Article  CAS  PubMed  Google Scholar 

  52. Albamonte MI, Albamonte MS, Stella I, Zuccardi L, Vitullo AD: The infant and pubertal human ovary: Balbiani's body-associated VASA expression, immunohistochemical detection of apoptosis-related BCL2 and BAX proteins, and DNA fragmentation. Hum Reprod 2013, 28: 698–706. 10.1093/humrep/des453

    Article  CAS  PubMed  Google Scholar 

  53. Pepling ME, Wilhelm JE, O’Hara AL, Gephardt GW, Spradling AC: Mouse oocytes within germ cell cysts and primordial follicles contain a Balbiani body. Proc Natl Acad Sci 2007, 104: 187–191. 10.1073/pnas.0609923104

    Article  PubMed Central  CAS  PubMed  Google Scholar 

  54. Massasa E, Costa XS, Taylor HS: Failure of the stem cell niche rather than loss of oocyte stem cells in the aging ovary. Aging 2010, 2: 1–2.

    PubMed Central  PubMed  Google Scholar 

Download references


The authors would like to thank Dr MM Panicker (National Centre for Biological Sciences, Tata Institute of Fundamental Research, Bangalore, India) for anti-Cytochrome C antibody, Mr H Karekar, Mr V Shinde and Mr P Gunjal (NIRRH, Mumbai) for help with the art work and Confocal Microscopy facility (NIRRH) for help with imaging.

NIRRH Accession number: RA/46/11-2013.


Research fellowship of Parte S granted by Lady Tata Memorial Trust, Mumbai, India and Council of Scientific & Industrial Research, New Delhi, India are acknowledged. This study was financially supported by Institute core support provided by Indian Council for Medical Research, Government of India, New Delhi.

Author information

Authors and Affiliations


Corresponding author

Correspondence to Deepa Bhartiya.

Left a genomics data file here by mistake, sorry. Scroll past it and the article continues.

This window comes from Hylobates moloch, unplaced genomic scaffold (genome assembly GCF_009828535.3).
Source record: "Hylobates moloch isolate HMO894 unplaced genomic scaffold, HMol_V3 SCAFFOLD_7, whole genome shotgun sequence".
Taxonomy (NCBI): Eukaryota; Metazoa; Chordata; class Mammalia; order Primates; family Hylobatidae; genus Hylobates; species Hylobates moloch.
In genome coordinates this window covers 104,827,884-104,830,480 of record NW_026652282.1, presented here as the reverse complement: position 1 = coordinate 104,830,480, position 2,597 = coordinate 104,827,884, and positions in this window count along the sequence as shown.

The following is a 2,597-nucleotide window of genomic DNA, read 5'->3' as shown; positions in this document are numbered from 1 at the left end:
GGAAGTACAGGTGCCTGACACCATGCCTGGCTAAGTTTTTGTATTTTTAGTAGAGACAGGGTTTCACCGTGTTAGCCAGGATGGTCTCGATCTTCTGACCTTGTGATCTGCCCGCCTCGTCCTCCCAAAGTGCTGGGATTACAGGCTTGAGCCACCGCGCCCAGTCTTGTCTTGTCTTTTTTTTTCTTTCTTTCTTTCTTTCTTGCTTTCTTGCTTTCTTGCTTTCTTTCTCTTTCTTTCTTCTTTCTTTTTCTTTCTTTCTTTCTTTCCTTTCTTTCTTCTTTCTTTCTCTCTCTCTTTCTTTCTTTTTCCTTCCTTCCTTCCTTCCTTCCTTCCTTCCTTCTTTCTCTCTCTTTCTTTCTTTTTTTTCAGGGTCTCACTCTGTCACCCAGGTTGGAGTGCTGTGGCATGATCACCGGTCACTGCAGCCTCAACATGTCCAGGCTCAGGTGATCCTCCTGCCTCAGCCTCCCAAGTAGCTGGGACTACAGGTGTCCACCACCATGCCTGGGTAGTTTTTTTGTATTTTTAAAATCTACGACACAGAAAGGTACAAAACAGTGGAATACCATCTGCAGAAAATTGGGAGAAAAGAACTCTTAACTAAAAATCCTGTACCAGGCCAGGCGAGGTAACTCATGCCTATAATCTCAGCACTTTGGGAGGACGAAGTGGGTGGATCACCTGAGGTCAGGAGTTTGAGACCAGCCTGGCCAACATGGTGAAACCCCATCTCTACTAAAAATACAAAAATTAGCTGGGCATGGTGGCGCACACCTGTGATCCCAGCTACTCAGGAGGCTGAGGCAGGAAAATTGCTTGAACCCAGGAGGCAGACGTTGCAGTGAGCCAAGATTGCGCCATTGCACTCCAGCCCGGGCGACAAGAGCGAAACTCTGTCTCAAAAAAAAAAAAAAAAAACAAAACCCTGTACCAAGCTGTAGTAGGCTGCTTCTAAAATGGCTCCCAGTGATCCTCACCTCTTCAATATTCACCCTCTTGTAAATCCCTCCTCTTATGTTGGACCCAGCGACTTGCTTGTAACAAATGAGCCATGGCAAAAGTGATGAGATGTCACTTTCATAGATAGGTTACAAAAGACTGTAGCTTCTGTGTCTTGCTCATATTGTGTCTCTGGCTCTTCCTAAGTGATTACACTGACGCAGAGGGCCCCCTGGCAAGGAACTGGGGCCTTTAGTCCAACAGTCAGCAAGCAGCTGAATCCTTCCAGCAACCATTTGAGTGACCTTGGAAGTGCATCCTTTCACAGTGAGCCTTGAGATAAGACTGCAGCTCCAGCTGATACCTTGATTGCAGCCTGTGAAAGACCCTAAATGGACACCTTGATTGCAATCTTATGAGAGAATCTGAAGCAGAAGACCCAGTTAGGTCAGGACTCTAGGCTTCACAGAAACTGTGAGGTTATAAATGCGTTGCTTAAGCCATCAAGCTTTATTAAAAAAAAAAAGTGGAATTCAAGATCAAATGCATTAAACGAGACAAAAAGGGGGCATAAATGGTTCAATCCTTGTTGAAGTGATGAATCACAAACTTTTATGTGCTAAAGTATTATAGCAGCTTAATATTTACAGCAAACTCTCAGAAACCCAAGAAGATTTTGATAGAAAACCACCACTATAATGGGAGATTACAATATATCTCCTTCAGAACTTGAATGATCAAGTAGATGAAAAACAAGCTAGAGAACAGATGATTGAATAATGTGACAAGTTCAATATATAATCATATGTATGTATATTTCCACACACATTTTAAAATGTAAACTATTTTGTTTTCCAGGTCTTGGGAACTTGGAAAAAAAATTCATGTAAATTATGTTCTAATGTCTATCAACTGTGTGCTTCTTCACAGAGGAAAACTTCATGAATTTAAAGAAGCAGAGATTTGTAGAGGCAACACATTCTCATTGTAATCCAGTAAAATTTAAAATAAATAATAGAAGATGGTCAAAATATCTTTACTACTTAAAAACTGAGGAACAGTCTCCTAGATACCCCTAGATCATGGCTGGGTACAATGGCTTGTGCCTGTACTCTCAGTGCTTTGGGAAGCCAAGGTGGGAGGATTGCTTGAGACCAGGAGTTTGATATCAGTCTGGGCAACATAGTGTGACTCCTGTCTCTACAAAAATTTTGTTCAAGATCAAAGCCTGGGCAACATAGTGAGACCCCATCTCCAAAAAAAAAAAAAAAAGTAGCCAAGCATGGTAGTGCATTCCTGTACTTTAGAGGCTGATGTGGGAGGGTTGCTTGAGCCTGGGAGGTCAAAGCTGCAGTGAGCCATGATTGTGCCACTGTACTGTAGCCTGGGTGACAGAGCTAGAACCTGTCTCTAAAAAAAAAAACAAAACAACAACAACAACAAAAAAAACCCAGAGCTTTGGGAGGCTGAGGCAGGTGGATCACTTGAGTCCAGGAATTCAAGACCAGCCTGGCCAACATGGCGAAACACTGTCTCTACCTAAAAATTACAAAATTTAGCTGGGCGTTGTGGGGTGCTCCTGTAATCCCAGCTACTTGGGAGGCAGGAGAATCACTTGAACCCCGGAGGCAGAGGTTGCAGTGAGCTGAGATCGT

Additional information

Competing interests

The authors declare that they have no competing interests.

Authors’ contributions

SP was involved in sample collection, culture and experimental work, data analysis and scientific inputs during manuscript drafting and preparation. DB was responsible for conceptualizing the contents of the research study, planning experiments, data interpretation, providing scientific inputs, critical drafting, reviewing and final approval of manuscript. HP and VD were actively involved in characterization studies and reviewing the manuscript. AC, IH and KZ were responsible for providing human ovarian tissue samples and critically reviewing the manuscript. All authors read and approved the final manuscript.

Electronic supplementary material

Authors’ original submitted files for images

Rights and permissions

Open Access This article is published under license to BioMed Central Ltd. This is an Open Access article is distributed under the terms of the Creative Commons Attribution License ( ), which permits unrestricted use, distribution, and reproduction in any medium, provided the original work is properly credited. The Creative Commons Public Domain Dedication waiver ( ) applies to the data made available in this article, unless otherwise stated.

Reprints and permissions

About this article

Cite this article

Parte, S., Bhartiya, D., Patel, H. et al. Dynamics associated with spontaneous differentiation of ovarian stem cells in vitro. J Ovarian Res 7, 25 (2014).

Download citation

  • Received:

  • Accepted:

  • Published:

  • DOI: